Thanks to widespread awareness campaigns, we’re getting better at spotting media fakes. We know that, because of Photoshop “enhancing effects,” the women and men we see on posters and in magazines whose physiques seem too good to be true are just that—untrue.
But would we think to turn that same suspicion onto videos?
Apparently, the reach of Photoshop has extended beyond still-life. Over the weekend, I caught up with a cousin whose son Evan is a successful film student in California. When I asked what Evan was doing at his current internship, my cousin told me that he was working with a group called Beauty Shop, which offers “body stylist” services.
“They work on editing pop stars in music videos, going frame by frame with Photoshop,” he said. “So for instance, if J. Lo’s stomach hangs over a little bit, they go through the video and clean it up one frame at a time.”
“It takes forever, but they make a ton of money,” he added.
It took me a moment to process what he was saying, and even then I wavered between feeling startled and thoroughly unsurprised. I’m well-acquainted with the media’s pervasive use of Photoshop and the havoc this can singlehandedly wreak on self-image. Thanks to airbrush tools and some advanced cut-and-paste methods, models can lose inches from their waists, arms, thighs, hips—the possibilities are endless. And when these super-thin, super-sculpted bodies are the only ones to make it to prime time, consumers become conditioned to think that these images depict what women (and men) ideally look like. The fact that the vast majority of people are not, in fact, endowed with “model” bodies is glossed over as sleekly as the magazine pages they’re printed on.
Luckily, the eating disorder community, body image activists, and others are actively raising awareness about Photoshop and media ploys. Plus, the practice of altering photos the way Photoshop does is actually quite common nowadays—anyone with an Instagram account knows how to cast themselves in their best light. But I doubt that people are equally aware of how this plays out in other forms of media, such as a music video.
On the one hand, this is probably because most of us simply aren’t familiar with the technology. Any Instagram user can enhance a photograph, but far fewer people have the skill to alter videos. (And maybe there are also those who, like me, would’ve assumed that taking Photoshop to a woman’s stomach for a four- or five-minute video seems preposterous and absurdly time-consuming.)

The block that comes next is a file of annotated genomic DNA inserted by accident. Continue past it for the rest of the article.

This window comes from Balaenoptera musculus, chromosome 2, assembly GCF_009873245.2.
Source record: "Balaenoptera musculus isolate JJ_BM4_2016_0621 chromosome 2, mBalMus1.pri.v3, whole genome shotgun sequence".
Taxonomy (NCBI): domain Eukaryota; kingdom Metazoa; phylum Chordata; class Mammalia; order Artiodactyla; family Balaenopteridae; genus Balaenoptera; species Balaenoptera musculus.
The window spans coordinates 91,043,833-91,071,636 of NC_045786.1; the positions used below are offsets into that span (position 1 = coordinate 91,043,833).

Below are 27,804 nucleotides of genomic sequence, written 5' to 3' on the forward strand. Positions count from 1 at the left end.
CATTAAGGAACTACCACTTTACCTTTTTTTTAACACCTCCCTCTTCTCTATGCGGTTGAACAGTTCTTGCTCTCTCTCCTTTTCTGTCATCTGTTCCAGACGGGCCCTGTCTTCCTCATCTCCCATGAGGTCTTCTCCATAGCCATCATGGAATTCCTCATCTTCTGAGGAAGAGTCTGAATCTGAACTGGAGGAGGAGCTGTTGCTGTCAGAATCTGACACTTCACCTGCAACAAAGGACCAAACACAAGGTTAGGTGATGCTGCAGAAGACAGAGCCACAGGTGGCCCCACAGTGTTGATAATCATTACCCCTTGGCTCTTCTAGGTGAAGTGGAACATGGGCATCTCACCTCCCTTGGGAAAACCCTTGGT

But besides being unfamiliar with just how advanced Photoshop technology apparently is, I think a lot of us presume that videos portray real life. We know that videos can be edited and enhanced in various ways, such as through lighting and camera effects, and makeup and wardrobe. But, unlike still-life photographs, videos are animated, which makes them seem more real. They capture moving bodies, changing expressions, and human voices. They’re much easier to relate to than a still-life photograph. Because of that, I worry that we are far more inclined to implicitly trust what we see in a video.
And if that’s the case, then imagine the damage that Photoshopped videos can do for body image. Even if we know to question the veracity of still-life advertisements, we would probably be less inclined to cast suspicion on physiques in a video that seem too good to be true. And if there is no inclination to doubt the super-thin, super-sculpted bodies moving and dancing across the screen, what would stop us from internalizing the thin ideal that those bodies are selling?
I don’t know the extent to which Photoshop is used in videos. After my cousin told me about these body stylists, I scoured the Internet for information. The only mention that I found was a Business Insider article from October reporting that digital production studio HOAX Films (great name, right?) was hired to do “cleanup” work on Britney Spears’ music video for “Work B***h.” This“cleanup” work involved slimming Spears’ waist and thighs. According to the article, HOAX released six pre-edited images from the music video, but then quickly removed them from the site. Luckily, The Daily Mail got a hold of them first.
So I turn to you readers: Have you heard anything about the use of Photoshop in videos? Has this been going on since the early days of Photoshop or is this new technology?
Whether or not this practice is as pervasive as Photoshop in still-life advertisements, it’s time to start calling attention to this hi-tech artifice—because it DOES happen. And from what I’m told about the “ton of money” so-called body stylists make, I doubt the industry will die out any time soon.
© The Middle Ground, 2014. Unauthorized use and/or duplication of this material without express and written permission from this blog’s author is strictly prohibited. Excerpts and links may be used, provided that full and clear credit is given to the article’s author and The Middle Ground with appropriate and specific direction to the original content.